CHICAGO (WLS) -- A Chicago area native has made multiple trips to the frontlines of Ukraine since the start of the war. Jeffrey Gettleman grew up in Evanston and is now the foreign correspondent for the New York Times.
Although cell connections are very hard to come by, he was able to check in with ABC7 from a city just outside of Kherson.
"This is the only place I can get a connection. I'm sitting outside a small restaurant," Gettleman said.
It was after dark in Ukraine when Gettleman spoke to ABC7 during what is now his fifth trip back to the frontlines covering Russia's invasion of Ukraine.
"The city around me is pretty dark. A lot of places have lost power [and] people are struggling with no heat, no power, no running water," Gettleman said. "I've been living through this for the last month and some people have been dealing with this since the beginning of the war."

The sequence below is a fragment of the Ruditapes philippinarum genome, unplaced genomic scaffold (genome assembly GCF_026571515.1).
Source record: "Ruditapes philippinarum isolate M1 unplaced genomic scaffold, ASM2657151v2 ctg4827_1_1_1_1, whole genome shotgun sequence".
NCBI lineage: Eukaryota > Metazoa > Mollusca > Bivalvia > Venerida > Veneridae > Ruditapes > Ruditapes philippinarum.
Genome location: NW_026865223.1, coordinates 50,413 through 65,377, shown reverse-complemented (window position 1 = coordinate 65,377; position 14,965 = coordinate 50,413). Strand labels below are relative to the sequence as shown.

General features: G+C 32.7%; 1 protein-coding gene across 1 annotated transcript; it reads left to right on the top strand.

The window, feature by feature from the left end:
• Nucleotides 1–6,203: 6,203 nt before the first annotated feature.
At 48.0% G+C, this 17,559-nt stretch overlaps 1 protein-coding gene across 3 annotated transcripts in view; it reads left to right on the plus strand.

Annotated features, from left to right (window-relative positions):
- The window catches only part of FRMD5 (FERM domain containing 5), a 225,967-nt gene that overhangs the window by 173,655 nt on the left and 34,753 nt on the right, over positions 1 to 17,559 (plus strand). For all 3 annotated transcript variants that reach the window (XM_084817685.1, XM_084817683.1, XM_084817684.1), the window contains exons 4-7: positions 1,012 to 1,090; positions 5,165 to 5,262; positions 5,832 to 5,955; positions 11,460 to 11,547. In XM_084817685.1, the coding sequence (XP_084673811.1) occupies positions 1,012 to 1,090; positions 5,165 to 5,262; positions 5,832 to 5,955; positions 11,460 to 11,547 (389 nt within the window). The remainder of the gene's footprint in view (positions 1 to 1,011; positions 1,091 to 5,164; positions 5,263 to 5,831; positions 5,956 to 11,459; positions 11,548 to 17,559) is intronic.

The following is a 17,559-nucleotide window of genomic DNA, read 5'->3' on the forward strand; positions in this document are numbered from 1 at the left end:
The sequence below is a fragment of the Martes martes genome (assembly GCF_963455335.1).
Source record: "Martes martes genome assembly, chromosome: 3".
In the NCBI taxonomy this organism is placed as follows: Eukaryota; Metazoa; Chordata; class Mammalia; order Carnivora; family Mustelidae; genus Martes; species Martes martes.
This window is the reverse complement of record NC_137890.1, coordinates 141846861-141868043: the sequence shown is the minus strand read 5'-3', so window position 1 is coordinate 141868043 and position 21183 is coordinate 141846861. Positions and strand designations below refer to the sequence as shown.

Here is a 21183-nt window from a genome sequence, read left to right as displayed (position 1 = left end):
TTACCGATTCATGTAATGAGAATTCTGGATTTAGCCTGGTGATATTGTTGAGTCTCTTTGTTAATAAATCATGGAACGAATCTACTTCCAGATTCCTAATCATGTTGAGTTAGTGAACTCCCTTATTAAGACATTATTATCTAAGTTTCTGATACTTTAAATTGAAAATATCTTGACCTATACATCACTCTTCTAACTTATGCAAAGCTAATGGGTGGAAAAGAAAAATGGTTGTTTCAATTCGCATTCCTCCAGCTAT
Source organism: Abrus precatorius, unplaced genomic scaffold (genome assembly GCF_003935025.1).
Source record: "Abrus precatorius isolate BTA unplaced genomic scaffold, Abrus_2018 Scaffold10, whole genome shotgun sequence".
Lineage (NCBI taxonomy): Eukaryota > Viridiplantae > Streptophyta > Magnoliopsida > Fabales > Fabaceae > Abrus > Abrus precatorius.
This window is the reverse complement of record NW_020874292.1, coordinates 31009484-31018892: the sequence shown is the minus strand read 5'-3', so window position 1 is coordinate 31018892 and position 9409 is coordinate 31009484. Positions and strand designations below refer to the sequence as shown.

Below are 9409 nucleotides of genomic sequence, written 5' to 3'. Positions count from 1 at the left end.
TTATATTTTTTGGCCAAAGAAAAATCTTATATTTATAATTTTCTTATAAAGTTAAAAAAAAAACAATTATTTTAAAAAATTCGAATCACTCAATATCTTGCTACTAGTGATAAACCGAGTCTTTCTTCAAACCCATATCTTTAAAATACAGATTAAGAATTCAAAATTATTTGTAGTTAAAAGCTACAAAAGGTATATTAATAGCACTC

Gettleman shared some photos as he answered why he's risking his own safety to tell these stories.
"I feel like this is a big, important moment in the world. And there are stories that really should be shared," Gettleman said. "I want people to understand what the Ukrainians are going through, and what they are thinking and what they are feeling and that this war is not just one battle after another or bodies lying in the snow. It's about so many people whose lives have been turned upside down -- that sense of shock."
More than nine months after that sense of shock began, the veteran journalist described the Ukrainians' striking resolve.
"It gives me chills just sharing that idea, that so many people here you speak to want to fight to the end lose power, heat... Your kids are not in school, buildings being blown up, people being blown up but still saying, 'I do not want to give up,'" Gettleman said.
In the midst of devastation, with so little to spare, what wasn't lost is hospitality. It is seen in moments, like when locals offered Gettleman and his crew a toast to say goodbye.
"It's in the course of being a journalist, but it's also just trying to connect. Trying to share a moment with people who have been through so much. And it helps me understand even more deeply what it's like to live here and this culture and to have experienced the war," he said.